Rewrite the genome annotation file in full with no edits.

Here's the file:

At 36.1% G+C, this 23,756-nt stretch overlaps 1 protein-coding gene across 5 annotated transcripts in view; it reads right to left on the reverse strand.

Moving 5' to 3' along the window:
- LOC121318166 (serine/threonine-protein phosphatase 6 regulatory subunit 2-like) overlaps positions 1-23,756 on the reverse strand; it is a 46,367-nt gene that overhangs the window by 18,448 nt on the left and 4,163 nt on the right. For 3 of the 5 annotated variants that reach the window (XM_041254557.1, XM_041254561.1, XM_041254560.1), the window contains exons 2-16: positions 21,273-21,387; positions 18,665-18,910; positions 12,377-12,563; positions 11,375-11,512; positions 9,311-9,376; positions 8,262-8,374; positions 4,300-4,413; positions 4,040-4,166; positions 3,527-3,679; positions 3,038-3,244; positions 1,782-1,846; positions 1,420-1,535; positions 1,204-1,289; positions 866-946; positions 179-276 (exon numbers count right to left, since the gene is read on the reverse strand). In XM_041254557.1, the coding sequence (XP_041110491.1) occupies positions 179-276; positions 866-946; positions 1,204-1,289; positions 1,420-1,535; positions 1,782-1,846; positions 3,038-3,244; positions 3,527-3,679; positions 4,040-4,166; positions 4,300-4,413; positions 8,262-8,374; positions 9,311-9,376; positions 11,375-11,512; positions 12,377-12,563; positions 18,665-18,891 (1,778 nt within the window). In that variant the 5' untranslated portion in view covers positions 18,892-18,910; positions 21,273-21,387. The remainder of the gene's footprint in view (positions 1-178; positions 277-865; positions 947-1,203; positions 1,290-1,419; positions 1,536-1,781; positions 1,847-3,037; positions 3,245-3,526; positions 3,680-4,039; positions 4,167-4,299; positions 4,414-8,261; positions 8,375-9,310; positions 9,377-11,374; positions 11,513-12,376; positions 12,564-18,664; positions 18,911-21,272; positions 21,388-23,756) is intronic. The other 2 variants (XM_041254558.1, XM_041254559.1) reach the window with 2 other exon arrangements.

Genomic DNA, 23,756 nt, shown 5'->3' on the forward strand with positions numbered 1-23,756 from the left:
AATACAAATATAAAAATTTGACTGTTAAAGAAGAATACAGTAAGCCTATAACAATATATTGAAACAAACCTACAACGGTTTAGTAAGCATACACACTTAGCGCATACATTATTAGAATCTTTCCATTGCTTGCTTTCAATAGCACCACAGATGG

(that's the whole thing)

At 36.1% G+C, this 23,756-nt stretch overlaps 1 protein-coding gene across 5 annotated transcripts in view; it reads right to left on the reverse strand.

Moving 5' to 3' along the window:
- LOC121318166 (serine/threonine-protein phosphatase 6 regulatory subunit 2-like) overlaps positions 1-23,756 on the reverse strand; it is a 46,367-nt gene that overhangs the window by 18,448 nt on the left and 4,163 nt on the right. For 3 of the 5 annotated variants that reach the window (XM_041254557.1, XM_041254561.1, XM_041254560.1), the window contains exons 2-16: positions 21,273-21,387; positions 18,665-18,910; positions 12,377-12,563; positions 11,375-11,512; positions 9,311-9,376; positions 8,262-8,374; positions 4,300-4,413; positions 4,040-4,166; positions 3,527-3,679; positions 3,038-3,244; positions 1,782-1,846; positions 1,420-1,535; positions 1,204-1,289; positions 866-946; positions 179-276 (exon numbers count right to left, since the gene is read on the reverse strand). In XM_041254557.1, the coding sequence (XP_041110491.1) occupies positions 179-276; positions 866-946; positions 1,204-1,289; positions 1,420-1,535; positions 1,782-1,846; positions 3,038-3,244; positions 3,527-3,679; positions 4,040-4,166; positions 4,300-4,413; positions 8,262-8,374; positions 9,311-9,376; positions 11,375-11,512; positions 12,377-12,563; positions 18,665-18,891 (1,778 nt within the window). In that variant the 5' untranslated portion in view covers positions 18,892-18,910; positions 21,273-21,387. The remainder of the gene's footprint in view (positions 1-178; positions 277-865; positions 947-1,203; positions 1,290-1,419; positions 1,536-1,781; positions 1,847-3,037; positions 3,245-3,526; positions 3,680-4,039; positions 4,167-4,299; positions 4,414-8,261; positions 8,375-9,310; positions 9,377-11,374; positions 11,513-12,376; positions 12,564-18,664; positions 18,911-21,272; positions 21,388-23,756) is intronic. The other 2 variants (XM_041254558.1, XM_041254559.1) reach the window with 2 other exon arrangements.

Genomic DNA, 23,756 nt, shown 5'->3' on the forward strand with positions numbered 1-23,756 from the left:
AATACAAATATAAAAATTTGACTGTTAAAGAAGAATACAGTAAGCCTATAACAATATATTGAAACAAACCTACAACGGTTTAGTAAGCATACACACTTAGCGCATACATTATTAGAATCTTTCCATTGCTTGCTTTCAATAGCACCACAGATGG